When using git, there are few concepts that are hard to grasp at first, but are (in my opinion) required to get fluent with it. It does not matter if you are using GitHub, BitBucket, Gitlab – figuring out how it works (at more than basic commit/push/pull level) will be very useful when you will try to set up your workflow or when you find yourself in a corner.
One of those concepts I think is – what is origin/master? How does it differ from master?
Collegue of mine had a problem where he could not reproduce issue with code. We thought it may have been related to latest changes on master branch, that were not included into his branch. But he insisted that he in fact did merged master branch changes. Spoiler: he did not.
What my collegue was doing was:
git merge origin/master. Now that’s perfectly fine, I said, but you are not getting latest changes that were made by others in our team. “But I am calling
origin/master, so I am getting latest, freshest code, right?”. Nope, you are not.
origin/master is not latest code. It is latest code since the last time you contacted origin server.
Here’s how it goes. You contact server sometime, usually when you are doing operations like
fetch. Then your local copy of repository gets latest code changes, updates your branch pointers etc. But – not all pointers. Just those that are reflection of server state, like
origin/new_fancy_feature etc. But your
nasty_bug_solution branch will stay unchanged – unless you will merge changes (or you are doing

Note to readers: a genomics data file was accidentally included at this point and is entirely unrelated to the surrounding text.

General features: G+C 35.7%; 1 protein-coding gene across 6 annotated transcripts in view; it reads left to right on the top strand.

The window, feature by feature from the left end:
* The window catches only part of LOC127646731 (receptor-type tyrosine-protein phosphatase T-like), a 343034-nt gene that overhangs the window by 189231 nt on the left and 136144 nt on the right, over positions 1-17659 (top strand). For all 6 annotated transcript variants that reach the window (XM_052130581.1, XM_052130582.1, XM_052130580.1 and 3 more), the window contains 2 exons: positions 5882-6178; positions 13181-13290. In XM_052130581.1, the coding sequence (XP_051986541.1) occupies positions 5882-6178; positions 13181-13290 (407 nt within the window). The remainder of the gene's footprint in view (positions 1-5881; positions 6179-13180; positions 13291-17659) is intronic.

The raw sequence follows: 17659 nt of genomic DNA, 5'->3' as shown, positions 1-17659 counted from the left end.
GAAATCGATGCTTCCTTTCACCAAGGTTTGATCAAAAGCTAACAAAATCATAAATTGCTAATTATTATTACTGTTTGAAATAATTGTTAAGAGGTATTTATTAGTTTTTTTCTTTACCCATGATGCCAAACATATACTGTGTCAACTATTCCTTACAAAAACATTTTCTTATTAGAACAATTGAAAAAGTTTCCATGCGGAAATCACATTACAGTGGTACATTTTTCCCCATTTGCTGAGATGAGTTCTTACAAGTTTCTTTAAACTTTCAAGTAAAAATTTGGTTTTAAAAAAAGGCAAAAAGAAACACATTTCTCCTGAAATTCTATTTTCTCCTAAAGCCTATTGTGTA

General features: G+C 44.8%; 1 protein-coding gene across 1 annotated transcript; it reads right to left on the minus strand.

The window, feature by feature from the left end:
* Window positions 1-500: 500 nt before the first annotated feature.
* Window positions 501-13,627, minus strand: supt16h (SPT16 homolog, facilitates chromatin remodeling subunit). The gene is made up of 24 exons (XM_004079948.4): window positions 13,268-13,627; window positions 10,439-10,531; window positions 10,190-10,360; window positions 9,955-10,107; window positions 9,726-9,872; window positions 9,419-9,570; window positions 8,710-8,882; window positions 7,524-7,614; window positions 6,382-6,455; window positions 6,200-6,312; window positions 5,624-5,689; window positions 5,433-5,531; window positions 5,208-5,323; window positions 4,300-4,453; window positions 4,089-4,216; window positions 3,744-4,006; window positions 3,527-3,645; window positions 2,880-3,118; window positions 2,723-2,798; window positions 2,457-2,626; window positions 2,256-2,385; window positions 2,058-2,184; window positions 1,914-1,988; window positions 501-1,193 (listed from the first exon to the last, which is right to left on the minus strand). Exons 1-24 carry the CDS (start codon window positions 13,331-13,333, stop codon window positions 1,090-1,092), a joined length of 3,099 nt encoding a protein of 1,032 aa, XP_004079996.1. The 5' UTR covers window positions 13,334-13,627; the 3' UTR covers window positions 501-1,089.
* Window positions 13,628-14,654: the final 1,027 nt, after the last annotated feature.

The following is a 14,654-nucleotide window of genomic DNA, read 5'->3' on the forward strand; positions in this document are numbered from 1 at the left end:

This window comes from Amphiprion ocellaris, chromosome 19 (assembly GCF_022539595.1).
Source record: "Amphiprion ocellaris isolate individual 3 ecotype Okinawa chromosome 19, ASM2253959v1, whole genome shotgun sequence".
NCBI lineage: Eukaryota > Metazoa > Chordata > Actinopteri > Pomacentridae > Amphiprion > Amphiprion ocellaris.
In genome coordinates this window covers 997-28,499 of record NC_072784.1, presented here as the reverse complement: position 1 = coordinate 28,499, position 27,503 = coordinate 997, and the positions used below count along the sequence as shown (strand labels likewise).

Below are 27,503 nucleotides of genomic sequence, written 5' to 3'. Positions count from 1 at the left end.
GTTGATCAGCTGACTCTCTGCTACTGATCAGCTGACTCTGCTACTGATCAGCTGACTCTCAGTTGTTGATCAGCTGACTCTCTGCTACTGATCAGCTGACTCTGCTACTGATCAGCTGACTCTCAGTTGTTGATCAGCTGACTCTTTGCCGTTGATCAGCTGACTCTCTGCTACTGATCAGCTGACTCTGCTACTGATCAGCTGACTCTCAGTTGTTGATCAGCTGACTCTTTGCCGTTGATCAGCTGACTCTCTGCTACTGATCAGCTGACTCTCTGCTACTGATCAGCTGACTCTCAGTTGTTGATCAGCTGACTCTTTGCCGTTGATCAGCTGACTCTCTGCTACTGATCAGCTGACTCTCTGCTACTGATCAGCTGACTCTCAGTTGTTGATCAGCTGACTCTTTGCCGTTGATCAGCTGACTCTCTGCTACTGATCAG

pull which merges changes automatically).
So now you have your latest version of code, you are at the same place where
origin server is. But that’s not forever. In a few minutes your collegue may add something to
master branch and whoops! you’re out of date. But that’s OK, that’s cool. That’s what makes git – git. You can work offline with your branches, not requiring asking server over and over again what’s going on there. Just keep in mind that when you are doing
git merge origin/master – you are checking and merging your local version of branch, last state you have seen on server, not what is there now.
In graphics above you can see how it flows – unless you do
git fetch (or
git pull which fetches underneath) – you won’t get server status update. You can merge all you want – code will still be in the state it was.
So if you want to update your branch with latest-freshest master copy – do
git pull and
git merge origin/master afterward. That’s the way to success!
Or, if you are feeling frisky, you can try
git pull origin matser – pull changes from server
master on that server, and then merge those changes into my current branch. But that’s only for the bravest! Will you dare?